IMO this product serves the purists among the purists...the 1% of the 1% :D
I recently did a 24/96 transfer from my Rega RP8+Exact2 cart through Rega Aria phono onto Audacity on Mac, with the very few pops removed (except the 1 when the needle drops)...check it out:
I think it sounds sublime even through youtube...specially the sax solo.

Keen Observer's picture

Not everyone would consider the dedicated hardware a step up, but it may be more convenient for some.
As for the needledrop noise (and any ocean roar that follows it), proper editing will fix that. It should be simple to do with Audacity or any other DAW. You want to have a little bit of "leader" in the file before the music starts. I typically use 0.3 seconds (trim as desired). Completely mute the first part of the leader and then apply a fade-in on the remaining leader portion. The fade should end just before the music starts. This gives you a nice clean start to your file.

amsco15's picture

A machine that does the tedious work!!! Count me in.

jarroyoeq's picture

The same question is inside all of us: If we digitilize them, are they still analog? That would make sense only if we can´t get a well mastered CD of a record we love so much that we will listen it in digital. There is something about sound here I´d like Mike to comment us.

Analog Aecad's picture

This is definitely on my list. My LP collection is a modest one (just over 1k albums) but many of them have never been published in digital format (or were done poorly.) My digital collection is about the same size with very few duplicate titles.
I live with music, and while I thoroughly enjoy dedicated listening time in front of the main system it's always been my desire to have any title available through out the home, and portable besides.
Hopefully the Sweet Vinyl unit will prove to be a one-shot solution to achieving that goal, or short of that, at least provide enjoyable general and portable listening.

gorkuz's picture

Well, this would beat the taping of new vinyl to "save it" as in yesteryear...considerably. That was only convenient for compilations, IMO (or saving the record from groove-gouging TT setups - in which case the money should have been spent on better equipment, first). I always wanted to hear the real thing, myself, anyway. But 192/24 and DSD does sound as good as digital needs to be (with too little gained above that to justify the additional storage space I find over and over again) and almost as good as the "real thing" (in vinyl), depending mostly on the quality of the encoding and decoding rather than more samples. Big question, at this point is, of course, what does this device/convenience cost as opposed to Pure Vinyl's wares, or Audacity, Et al?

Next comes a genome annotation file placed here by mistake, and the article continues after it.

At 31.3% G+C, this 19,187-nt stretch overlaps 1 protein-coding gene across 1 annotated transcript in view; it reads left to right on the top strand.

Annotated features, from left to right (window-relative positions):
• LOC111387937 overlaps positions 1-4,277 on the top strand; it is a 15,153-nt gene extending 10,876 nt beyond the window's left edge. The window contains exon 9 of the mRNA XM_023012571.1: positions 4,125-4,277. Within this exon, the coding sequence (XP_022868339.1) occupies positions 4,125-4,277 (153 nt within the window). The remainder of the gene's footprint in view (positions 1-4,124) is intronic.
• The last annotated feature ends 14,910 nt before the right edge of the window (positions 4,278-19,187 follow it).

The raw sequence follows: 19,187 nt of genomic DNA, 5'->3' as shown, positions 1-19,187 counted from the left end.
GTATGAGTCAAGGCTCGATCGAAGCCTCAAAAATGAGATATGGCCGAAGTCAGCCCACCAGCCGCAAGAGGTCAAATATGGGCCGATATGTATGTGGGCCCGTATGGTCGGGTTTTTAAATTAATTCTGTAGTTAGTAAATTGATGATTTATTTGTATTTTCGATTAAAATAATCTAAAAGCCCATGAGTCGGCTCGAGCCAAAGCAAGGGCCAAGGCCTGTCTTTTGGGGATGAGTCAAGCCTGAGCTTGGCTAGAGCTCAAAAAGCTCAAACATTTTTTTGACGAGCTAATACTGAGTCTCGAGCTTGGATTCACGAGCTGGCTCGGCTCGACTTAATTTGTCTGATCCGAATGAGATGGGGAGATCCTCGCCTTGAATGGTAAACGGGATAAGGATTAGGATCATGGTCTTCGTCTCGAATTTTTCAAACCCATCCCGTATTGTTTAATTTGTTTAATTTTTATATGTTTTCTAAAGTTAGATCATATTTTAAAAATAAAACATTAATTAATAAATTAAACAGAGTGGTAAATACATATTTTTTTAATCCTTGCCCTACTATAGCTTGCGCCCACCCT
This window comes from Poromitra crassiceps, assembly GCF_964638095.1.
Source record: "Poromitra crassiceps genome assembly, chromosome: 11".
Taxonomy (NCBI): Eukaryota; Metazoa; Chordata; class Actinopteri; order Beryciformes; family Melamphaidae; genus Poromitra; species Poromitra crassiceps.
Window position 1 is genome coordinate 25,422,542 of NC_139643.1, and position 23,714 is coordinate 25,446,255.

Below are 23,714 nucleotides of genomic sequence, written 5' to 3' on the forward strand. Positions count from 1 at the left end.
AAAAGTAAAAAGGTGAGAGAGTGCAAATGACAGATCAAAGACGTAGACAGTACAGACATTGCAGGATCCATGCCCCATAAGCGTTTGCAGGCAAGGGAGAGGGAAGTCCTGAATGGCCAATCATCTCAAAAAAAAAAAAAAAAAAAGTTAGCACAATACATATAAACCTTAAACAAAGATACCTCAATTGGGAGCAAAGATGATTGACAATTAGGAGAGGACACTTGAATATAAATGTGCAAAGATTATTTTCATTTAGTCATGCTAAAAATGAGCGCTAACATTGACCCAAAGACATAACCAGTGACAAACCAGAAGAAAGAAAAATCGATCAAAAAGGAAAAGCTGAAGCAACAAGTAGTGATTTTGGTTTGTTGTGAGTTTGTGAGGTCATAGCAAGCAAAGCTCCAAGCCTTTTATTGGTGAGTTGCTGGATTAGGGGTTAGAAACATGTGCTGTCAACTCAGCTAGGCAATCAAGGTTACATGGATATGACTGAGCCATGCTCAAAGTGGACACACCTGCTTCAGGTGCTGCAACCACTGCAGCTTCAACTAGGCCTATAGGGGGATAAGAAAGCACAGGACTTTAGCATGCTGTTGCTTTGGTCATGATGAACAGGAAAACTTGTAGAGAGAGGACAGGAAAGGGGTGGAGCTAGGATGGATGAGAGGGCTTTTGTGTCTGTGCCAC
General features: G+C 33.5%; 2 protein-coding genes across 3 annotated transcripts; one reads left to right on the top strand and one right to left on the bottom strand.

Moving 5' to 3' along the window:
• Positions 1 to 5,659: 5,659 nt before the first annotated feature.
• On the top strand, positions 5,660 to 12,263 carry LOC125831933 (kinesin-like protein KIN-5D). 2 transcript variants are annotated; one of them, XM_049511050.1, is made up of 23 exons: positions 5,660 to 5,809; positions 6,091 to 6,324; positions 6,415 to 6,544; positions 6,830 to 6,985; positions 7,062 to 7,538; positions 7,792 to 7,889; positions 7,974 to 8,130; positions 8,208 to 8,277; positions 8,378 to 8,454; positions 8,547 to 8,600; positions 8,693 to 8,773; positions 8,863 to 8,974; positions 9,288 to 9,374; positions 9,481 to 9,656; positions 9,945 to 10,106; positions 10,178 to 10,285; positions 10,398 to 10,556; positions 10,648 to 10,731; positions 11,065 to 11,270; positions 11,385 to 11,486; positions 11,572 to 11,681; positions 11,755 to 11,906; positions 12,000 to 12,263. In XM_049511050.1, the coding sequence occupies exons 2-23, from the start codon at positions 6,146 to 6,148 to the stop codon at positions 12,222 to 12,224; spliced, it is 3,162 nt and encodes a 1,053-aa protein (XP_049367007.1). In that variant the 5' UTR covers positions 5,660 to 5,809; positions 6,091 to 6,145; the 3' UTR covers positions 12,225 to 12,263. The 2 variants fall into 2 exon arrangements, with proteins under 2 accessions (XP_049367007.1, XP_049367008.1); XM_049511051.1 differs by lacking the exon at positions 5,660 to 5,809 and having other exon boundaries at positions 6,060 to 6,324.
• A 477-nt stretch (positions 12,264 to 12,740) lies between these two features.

SeagoatLeo's picture

I am very interested in using this device for LPs and 78s; however, would you use this device in your $250,000 analog system for noisy records (if you have any, such as due to bad vinyl)? I have 37,000 LPs and 78s and cannot clean away bad vinyl, used vinyl damages or many 78rpm surface noise. It sounds nearly perfect those records. Would you also use it without a loss of sonic quality from your best records? My own analog system costs only $28,000 (mod VPI TNT VI, mod SME IV, Benz Ruby 3, isolation bases, EAR 324 and my custom tube phono-pre/SUT).

Chemguy's picture

...last week, and haven't stopped listening since. I am one of the 20 Indigogo "kickstarters" that got it in its trial stage.
It is an amazing device that does what its supposed to: it removes pops and clicks and doesn't degrade the sonics one iota. Truly wonderful and is the game changer we all hoped it would be.

If our fearless leader and host wants to know more, I'd be more than pleased to offer further description.

Worth it? You have no idea...

Vtl's picture

Have my SC-1 in the system and agree with chemguy re effect on noise - records that were "unlistenable" are back in rotation. Records with minor/usual noise more enjoyable without it. Cannot detect any degradation of sound when it's removing noise. Can't say same when it's in bypass mode - I'm hearing (or think I'm hearing) some degradation in sound. I have it inserted between phono pre and system pre - that might explain what I hear?

Tony A's picture

Just wanted to say thanks for the tip about this device. I've had a SC-1 over four years now and it may be the component that adds the most enjoyment I have.